Human papillomavirus in oral pathology — a literature review

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Dominik Radzki, Karolina Baiduk, Martyna Burzyńska, Anhelina Lisai, Katarzyna Machut, Aleksandra Pańszczyk, Mariusz Bochniak, Aida Kusiak

1/2018/XLVI s. 67–74
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Fraza do cytowania: Radzki D., Baiduk K., Burzyńska M., Lisai A., Pańszczyk K.M., Bochniak M., Kusiak A. Human papillomavirus in oral pathology — a literature review. Dental Forum. 2018;XLVI(1):67–74. DOI:

The role of human papillomavirus (HPV) in oral and oropharyngeal pathology is incontestable. It becomes the predominant factor of cancers in these areas, related inter alia to changes in sexual behaviour. HPV is one of the most frequent sexually‑transmitted infections and it causes approximately 5% of all cancers worldwide. HPV‑infection risk factors include: young age, male sex, immunodeficiency in the course of AIDS and immunosuppression, tobacco smoking, drinking alcohol, marijuna use, a low‑vegetable and antioxidant diet, long‑term use of oral contraceptives, low socioeconomic status, early age of sexual debut, polygamy and the character of sexual intercourses (oro‑genital, oro‑anal). Human papillomaviruses sometimes cause mild clinical lesions, such as: squamous cell papilloma, oral verruca vulgaris, focal epithelial hyperplasia (Heck’s disease) and verruca genitalis. There are also a number of publications about the relation between HPV infection and precancerous lesions, including oral lichen planus, leukoplakia (and proliferative verrucous leukoplakia), Bowen’s disease, erythroplakia, as well as malignant tumours — squamous cell carcinoma and its subtype verrucous carcinoma. The human papillomavirus is the most socially underestimated venereal virus, especially in reference to oral pathology. It becomes a serious public healthissue, which requires sexual education and broadly defined prevention. Dentists may play an important role in this process since they are often physicians first contacted — or even the only ones contacted — by patients throughout a long period of time.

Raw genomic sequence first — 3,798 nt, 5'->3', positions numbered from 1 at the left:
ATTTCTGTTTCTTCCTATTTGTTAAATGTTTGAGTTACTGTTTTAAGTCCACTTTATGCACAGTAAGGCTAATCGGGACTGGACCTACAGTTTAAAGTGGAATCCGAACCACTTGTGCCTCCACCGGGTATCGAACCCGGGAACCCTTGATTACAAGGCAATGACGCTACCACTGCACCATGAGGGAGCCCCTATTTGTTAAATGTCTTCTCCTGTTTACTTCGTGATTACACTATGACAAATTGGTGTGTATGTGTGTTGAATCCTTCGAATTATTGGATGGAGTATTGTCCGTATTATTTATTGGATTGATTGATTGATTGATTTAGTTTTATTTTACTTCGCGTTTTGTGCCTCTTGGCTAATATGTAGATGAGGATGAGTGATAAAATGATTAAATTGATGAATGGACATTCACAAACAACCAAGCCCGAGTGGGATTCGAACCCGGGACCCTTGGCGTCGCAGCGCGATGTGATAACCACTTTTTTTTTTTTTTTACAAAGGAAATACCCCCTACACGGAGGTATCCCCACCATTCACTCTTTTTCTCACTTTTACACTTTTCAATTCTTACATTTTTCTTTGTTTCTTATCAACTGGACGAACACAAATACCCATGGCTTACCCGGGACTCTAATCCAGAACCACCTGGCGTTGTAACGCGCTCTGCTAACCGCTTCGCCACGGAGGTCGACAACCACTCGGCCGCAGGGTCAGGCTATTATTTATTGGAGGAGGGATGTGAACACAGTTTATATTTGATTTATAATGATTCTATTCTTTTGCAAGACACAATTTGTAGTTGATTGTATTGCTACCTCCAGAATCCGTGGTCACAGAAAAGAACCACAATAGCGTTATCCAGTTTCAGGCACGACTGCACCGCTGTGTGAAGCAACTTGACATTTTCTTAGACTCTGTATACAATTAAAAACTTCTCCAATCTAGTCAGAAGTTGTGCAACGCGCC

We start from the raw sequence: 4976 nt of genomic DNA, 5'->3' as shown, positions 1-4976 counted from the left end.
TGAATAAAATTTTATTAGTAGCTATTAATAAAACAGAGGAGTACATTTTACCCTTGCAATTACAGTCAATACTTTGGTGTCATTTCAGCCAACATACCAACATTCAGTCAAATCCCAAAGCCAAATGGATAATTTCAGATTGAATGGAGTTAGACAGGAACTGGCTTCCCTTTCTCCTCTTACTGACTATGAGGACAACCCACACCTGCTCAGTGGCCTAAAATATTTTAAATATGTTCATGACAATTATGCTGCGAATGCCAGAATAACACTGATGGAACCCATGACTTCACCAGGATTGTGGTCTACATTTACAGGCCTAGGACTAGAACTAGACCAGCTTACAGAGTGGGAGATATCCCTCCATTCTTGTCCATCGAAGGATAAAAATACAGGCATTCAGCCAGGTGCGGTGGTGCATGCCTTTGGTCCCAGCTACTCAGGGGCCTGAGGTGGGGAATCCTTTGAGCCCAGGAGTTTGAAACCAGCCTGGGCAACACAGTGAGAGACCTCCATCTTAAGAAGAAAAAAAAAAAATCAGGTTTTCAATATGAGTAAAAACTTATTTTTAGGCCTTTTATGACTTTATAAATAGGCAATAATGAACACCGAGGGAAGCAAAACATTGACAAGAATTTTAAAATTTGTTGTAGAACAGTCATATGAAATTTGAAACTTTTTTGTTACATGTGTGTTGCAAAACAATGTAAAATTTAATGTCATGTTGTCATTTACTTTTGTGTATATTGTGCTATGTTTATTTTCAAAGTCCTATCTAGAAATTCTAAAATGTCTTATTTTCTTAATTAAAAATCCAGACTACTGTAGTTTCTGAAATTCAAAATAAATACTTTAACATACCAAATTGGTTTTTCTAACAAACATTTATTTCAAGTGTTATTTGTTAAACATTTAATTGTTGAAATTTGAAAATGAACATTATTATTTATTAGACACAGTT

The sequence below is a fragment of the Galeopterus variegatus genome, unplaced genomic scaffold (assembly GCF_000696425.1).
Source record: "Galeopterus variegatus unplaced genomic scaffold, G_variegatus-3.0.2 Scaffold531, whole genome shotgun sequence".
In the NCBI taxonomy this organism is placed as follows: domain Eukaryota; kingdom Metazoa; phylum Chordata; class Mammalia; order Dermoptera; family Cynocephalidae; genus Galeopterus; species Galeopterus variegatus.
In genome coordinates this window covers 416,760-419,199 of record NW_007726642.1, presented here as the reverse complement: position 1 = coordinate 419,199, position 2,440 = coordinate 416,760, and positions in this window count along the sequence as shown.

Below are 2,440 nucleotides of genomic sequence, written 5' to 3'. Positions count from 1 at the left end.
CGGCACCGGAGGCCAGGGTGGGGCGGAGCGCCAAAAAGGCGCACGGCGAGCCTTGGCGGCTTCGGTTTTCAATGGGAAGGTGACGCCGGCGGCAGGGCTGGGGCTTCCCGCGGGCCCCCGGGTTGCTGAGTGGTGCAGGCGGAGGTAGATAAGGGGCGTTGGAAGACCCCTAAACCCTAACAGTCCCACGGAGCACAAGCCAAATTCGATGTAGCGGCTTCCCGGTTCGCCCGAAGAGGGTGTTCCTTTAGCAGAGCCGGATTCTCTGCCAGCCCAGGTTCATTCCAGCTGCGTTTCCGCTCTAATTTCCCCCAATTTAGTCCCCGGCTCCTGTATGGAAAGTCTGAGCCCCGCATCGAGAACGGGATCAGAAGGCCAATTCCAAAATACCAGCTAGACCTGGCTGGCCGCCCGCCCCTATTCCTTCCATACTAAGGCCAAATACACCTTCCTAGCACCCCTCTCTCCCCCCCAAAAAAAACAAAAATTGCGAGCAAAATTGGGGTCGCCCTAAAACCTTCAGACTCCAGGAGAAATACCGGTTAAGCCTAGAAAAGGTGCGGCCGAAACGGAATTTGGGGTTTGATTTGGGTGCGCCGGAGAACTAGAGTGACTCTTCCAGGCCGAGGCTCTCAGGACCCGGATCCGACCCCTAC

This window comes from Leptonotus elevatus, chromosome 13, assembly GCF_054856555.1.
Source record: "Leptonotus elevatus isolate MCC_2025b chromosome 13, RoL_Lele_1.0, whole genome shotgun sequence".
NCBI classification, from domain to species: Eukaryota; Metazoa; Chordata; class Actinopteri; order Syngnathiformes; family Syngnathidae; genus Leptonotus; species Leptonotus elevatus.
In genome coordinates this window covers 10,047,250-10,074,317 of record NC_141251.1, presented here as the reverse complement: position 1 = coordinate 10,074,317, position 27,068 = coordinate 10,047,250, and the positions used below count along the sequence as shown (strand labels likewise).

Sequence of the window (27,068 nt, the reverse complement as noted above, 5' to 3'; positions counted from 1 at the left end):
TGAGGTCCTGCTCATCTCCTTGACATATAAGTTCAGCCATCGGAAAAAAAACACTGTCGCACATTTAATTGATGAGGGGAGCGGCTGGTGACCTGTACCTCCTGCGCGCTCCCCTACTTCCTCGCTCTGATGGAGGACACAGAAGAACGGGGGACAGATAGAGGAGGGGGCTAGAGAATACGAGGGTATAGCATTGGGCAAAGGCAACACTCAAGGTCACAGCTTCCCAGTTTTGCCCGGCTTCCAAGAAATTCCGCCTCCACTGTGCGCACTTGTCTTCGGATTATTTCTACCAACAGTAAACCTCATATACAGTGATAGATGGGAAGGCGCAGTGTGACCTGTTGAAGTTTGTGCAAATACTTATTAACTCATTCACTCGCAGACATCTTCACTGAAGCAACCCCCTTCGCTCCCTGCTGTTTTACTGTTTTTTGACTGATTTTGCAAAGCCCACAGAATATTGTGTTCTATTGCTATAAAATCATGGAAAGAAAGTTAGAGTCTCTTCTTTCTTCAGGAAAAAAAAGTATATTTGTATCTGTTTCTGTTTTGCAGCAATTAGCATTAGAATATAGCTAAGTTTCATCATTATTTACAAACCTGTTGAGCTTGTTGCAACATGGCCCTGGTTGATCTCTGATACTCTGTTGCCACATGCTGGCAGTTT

Key words: Human papillomavirus, oral disease HPV‑related.

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